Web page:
The United States has become a less safe place for journalists, and the threats they face are becoming the standard, according to a new report by an international press freedom organization.
Reporters Sans Frontières, or Reporters Without Borders, dropped the U.S. to No. 48 out of 180 on its annual World Press Freedom Index, three notches lower than its place last year.
The report also pointed a finger at President Trump who, it said, “exacerbates” press freedom problems with his repeated declarations that journalists are an “enemy of the American people,” his accusations of “fake news,” his calls to revoke broadcasting licenses and his efforts to block specific outlets from access to the White House.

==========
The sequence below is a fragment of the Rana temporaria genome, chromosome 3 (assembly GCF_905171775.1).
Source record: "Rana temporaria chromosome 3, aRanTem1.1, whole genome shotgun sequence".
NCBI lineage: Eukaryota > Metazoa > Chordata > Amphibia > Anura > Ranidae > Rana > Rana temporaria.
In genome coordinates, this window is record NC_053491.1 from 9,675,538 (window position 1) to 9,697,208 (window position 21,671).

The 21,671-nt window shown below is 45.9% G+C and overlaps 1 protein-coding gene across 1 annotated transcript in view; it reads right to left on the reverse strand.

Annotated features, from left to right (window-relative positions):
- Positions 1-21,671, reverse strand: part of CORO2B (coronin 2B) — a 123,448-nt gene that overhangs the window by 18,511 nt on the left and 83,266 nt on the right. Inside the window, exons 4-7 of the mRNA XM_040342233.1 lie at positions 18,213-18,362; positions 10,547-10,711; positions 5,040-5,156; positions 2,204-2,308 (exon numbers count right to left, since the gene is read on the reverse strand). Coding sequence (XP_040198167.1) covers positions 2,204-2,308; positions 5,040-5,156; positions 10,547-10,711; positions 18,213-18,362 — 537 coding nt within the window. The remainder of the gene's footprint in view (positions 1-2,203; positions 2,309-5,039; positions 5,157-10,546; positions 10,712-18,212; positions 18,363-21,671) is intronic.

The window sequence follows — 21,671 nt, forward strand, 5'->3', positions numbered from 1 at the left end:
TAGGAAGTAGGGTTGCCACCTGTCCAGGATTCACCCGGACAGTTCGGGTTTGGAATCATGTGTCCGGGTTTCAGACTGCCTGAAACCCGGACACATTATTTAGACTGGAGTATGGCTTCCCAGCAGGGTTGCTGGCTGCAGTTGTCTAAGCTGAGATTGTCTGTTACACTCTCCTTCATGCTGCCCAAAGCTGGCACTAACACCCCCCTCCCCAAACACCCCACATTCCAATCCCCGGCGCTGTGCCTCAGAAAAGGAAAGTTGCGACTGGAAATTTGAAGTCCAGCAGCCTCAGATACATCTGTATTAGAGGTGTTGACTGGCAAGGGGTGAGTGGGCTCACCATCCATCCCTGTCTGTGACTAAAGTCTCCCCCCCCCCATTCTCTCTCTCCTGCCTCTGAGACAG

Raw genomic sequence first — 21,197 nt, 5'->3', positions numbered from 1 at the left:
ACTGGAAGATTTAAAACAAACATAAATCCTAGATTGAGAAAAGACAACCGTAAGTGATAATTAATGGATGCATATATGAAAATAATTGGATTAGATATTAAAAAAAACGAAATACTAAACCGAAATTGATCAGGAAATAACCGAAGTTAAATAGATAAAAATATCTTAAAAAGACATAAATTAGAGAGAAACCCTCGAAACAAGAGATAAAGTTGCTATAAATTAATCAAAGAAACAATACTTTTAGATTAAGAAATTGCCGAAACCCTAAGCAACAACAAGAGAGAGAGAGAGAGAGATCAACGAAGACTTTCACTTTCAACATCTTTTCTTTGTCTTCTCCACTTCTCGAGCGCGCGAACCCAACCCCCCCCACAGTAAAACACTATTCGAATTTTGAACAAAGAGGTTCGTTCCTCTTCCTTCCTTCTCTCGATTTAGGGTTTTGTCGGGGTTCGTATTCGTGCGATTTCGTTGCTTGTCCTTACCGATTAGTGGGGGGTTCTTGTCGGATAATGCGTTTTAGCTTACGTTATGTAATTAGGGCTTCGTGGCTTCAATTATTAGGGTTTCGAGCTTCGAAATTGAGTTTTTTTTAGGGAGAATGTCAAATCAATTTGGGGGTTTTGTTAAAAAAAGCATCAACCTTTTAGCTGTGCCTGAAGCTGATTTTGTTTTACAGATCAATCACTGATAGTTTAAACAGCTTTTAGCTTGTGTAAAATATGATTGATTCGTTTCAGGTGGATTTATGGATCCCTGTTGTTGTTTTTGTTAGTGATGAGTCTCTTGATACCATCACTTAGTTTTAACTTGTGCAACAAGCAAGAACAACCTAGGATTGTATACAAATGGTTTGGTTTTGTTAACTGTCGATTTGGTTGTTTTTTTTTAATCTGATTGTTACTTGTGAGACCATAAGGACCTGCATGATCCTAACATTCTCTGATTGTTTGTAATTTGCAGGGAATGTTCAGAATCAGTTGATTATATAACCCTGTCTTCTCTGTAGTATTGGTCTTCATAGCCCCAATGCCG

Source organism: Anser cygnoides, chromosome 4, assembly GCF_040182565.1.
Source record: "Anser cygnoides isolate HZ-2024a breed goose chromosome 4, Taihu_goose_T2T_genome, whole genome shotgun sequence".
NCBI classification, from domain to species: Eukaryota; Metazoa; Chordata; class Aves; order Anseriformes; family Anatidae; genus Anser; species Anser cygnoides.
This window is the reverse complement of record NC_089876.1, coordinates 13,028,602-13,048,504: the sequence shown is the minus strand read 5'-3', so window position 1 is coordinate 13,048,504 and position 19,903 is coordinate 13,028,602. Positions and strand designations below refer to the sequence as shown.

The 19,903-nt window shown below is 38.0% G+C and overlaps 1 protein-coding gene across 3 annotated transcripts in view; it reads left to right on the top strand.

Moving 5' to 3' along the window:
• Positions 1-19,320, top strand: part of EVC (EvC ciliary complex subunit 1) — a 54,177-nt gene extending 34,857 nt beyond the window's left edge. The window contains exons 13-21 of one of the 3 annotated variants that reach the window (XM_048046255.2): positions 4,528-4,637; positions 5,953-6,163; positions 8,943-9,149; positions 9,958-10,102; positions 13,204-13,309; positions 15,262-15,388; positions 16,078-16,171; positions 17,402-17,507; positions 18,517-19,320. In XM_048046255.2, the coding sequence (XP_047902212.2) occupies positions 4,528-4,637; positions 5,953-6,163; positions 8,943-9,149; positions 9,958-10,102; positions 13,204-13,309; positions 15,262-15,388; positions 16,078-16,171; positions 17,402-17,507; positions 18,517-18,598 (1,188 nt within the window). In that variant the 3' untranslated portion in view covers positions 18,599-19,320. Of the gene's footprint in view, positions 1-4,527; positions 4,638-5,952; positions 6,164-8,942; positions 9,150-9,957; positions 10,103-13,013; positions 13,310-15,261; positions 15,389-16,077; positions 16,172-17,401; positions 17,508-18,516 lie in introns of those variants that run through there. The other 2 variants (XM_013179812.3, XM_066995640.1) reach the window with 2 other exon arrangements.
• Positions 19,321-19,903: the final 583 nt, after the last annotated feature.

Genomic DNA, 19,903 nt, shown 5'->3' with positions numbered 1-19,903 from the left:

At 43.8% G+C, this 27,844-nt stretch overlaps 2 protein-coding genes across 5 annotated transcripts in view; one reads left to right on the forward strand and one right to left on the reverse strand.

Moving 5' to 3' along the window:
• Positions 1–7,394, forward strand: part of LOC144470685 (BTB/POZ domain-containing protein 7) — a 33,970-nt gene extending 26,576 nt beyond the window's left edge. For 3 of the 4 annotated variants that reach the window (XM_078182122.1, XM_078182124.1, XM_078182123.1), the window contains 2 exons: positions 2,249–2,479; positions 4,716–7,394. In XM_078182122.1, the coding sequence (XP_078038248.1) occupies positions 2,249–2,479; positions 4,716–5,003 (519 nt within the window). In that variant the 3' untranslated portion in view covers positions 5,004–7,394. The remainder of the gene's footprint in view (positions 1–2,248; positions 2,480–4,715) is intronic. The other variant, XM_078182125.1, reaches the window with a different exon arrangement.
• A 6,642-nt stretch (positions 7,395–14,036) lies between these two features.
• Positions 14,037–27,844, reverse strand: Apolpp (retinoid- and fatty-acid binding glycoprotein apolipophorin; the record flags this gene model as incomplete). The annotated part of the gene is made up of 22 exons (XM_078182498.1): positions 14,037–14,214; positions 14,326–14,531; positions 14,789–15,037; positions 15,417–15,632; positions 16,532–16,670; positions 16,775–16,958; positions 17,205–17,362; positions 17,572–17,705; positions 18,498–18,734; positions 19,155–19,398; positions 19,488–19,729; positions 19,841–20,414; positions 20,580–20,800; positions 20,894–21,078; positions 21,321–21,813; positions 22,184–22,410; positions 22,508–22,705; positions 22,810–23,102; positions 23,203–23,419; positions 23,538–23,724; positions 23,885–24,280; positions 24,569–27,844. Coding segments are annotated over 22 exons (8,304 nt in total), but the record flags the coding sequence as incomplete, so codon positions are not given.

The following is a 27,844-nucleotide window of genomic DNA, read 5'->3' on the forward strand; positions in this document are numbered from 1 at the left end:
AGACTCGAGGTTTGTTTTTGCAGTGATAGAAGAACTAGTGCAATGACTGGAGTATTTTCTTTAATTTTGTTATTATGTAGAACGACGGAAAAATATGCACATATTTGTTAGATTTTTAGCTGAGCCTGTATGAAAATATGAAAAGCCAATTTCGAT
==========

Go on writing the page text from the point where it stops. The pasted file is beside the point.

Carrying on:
“The president’s relentless attacks against the press has created an environment where verbal, physical and online threats and assault against journalists are becoming normalized,” RSF Interim Executive Director Sabine Dolan told NPR.
She calls the situation in the United States “unprecedented” but says Trump enhanced an environment that had already declined under President Barack Obama.
“Even before President Trump, the Obama administration was aggressively using the 1917 Espionage Act to prosecute more whistleblowers than any previous administration combined,” she says.
Courtney Radsch, advocacy director at the Committee to Protect Journalists, told NPR that RSF’s findings are not surprising. Reporters in the United States have been attacked by both police and protesters while covering demonstrations, and others have been targeted at the border by authorities, she says. “The anti-press rhetoric, coming from the highest office, can kind of set this tinder on fire,” says Radsch.
Accusations of fake news have led to exponential increases in imprisoned journalists.
Full Story @ NPR